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Contact with Europeans
The first English settlers told stories about the Beothuk, that they were giants in height and had light skin. There may be some truth to both of these stories. Because of their balanced diet, the Beothuk were probably much taller and healthier than the early Europeans who encountered them. It is also possible that some Beothuk had light skin. About A.D. 1000, Norse sailors ("Vikings") from Greenland settled in the northern part of what is now the island of Newfoundland in a place that has come to be known as L'Anse aux Meadows. Norse legends tell us that after settling down and living in peace with the Beothuk, the Norse ended up fighting them and were forced to leave. During the first peaceful contact however, some children may have been born between Beothuk and Norse parents. If so, some Beothuk children could have been born with lighter skin.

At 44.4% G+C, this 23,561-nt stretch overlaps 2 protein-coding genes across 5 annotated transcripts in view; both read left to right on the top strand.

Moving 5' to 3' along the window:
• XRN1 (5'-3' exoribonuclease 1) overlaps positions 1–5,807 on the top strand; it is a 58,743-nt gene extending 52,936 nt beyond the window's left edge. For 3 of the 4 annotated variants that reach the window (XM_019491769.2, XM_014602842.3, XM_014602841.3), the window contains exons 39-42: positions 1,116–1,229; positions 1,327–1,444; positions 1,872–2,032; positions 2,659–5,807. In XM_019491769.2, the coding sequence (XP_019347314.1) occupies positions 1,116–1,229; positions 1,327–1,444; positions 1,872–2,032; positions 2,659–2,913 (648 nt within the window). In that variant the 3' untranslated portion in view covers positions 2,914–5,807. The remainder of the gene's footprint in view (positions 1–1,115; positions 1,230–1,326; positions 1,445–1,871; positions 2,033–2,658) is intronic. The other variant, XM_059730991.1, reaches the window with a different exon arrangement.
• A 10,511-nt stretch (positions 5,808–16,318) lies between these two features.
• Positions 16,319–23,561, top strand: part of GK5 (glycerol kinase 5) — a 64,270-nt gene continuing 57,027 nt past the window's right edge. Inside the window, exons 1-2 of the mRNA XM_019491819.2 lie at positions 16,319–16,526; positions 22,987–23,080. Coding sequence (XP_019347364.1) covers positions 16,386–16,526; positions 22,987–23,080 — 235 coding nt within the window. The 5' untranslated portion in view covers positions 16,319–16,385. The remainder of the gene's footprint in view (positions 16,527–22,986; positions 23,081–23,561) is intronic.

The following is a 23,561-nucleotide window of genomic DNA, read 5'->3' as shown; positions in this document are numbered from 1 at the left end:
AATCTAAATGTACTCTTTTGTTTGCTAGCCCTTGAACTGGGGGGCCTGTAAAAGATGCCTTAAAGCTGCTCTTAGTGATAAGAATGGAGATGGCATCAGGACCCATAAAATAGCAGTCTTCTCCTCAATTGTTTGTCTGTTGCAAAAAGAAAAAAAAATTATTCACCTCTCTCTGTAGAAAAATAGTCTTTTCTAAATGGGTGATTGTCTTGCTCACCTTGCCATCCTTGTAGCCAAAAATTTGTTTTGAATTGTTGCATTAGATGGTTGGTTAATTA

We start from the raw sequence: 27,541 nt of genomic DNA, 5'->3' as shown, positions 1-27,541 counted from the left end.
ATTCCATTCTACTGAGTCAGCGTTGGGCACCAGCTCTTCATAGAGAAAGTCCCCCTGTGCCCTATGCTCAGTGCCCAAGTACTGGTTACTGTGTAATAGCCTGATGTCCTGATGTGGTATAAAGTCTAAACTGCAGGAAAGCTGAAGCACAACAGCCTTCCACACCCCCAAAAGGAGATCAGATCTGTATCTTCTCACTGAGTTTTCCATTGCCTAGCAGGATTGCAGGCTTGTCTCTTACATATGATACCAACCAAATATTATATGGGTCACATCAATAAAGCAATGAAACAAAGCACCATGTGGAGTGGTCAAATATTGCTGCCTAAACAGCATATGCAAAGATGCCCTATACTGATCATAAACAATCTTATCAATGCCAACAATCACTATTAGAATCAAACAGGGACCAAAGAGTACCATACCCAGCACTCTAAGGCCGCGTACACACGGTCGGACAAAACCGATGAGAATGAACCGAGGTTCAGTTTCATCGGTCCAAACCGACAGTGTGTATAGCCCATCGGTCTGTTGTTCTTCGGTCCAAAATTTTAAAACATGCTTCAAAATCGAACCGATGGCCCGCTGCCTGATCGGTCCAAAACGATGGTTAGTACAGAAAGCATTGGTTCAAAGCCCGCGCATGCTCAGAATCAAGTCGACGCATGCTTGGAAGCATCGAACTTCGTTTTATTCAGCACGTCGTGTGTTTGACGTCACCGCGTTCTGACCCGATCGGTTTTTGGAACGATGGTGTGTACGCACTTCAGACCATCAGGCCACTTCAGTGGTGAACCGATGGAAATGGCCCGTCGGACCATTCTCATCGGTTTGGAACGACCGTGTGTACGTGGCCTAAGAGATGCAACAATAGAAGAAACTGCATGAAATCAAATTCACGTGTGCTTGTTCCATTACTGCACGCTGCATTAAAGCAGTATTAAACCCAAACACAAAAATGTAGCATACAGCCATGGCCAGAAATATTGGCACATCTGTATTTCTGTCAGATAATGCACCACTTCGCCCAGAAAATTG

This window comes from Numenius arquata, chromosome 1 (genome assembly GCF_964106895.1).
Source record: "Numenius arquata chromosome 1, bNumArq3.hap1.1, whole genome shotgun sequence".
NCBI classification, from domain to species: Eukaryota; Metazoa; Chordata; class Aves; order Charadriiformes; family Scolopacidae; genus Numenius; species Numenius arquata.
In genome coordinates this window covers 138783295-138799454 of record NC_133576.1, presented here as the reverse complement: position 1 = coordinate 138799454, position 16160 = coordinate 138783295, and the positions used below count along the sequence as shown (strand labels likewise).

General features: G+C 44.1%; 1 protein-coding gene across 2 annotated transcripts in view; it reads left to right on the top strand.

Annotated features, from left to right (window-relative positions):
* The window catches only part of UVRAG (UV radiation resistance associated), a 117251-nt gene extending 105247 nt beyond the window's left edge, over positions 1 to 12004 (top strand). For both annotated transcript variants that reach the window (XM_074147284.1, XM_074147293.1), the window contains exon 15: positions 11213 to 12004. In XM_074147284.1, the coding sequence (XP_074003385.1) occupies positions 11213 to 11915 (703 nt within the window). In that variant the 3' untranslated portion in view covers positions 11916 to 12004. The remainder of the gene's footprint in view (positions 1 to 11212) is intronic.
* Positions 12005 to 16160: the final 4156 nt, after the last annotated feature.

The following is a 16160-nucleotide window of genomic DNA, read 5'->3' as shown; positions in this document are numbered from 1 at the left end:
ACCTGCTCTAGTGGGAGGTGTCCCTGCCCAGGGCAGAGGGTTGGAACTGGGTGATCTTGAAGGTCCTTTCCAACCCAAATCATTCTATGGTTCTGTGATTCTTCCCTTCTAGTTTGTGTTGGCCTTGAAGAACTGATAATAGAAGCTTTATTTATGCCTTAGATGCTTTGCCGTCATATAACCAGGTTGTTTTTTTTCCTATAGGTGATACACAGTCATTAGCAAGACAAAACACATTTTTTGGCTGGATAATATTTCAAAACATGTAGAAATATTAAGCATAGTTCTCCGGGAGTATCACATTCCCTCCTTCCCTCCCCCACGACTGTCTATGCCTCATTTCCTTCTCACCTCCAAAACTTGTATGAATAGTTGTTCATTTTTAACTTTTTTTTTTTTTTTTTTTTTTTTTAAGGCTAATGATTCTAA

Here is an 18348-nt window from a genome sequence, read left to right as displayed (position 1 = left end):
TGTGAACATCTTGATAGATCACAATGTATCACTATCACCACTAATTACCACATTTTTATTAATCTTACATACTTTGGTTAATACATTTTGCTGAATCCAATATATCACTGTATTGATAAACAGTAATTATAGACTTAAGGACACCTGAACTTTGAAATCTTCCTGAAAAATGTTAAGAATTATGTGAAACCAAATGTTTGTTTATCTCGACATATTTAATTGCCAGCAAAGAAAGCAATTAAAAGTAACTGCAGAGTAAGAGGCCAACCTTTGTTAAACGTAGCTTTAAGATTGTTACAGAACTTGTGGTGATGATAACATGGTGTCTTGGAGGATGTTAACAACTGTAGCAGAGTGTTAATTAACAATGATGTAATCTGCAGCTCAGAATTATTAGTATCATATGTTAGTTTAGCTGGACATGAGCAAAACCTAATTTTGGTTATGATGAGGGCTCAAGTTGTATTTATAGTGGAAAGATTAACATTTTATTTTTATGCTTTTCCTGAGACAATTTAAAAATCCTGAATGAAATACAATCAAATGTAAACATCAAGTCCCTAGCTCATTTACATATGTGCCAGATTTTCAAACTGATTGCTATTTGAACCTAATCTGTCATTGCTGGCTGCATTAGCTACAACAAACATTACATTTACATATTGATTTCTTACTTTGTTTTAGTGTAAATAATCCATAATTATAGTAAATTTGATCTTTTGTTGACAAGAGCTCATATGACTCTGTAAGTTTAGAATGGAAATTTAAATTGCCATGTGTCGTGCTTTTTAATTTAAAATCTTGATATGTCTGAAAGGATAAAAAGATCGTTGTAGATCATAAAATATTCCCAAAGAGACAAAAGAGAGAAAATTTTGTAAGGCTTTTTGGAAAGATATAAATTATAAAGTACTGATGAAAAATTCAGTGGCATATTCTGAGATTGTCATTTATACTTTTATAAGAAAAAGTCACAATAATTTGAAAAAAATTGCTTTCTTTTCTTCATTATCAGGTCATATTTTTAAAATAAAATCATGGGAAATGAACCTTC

Another explanation goes further back than the arrival of the Norse and is based on a story told by the Cree of James Bay. A long time ago, the Cree knew a people who lived near them, and who they called Buatuk. This was thousands of years ago, before the Inuit arrived in the area. These Buatuk were said to be a tall race of people, who inhabited several islands in what we now call the Hudson Bay region. The Buatuk left the area and were replaced by the Inuit. It is possible that the Buatuk traveled east and ended up on what is now the island of Newfoundland, where they later became known as the Beothuk.
Some 500 years after the Norse left what is now known as Newfoundland, a Portuguese explorer named Gaspar Corte Real was the next to meet the Beothuk. He captured 57 of them and brought them back to Europe. This set the stage for how the Beothuk would be treated by European explorers and settlers for the next 300 years.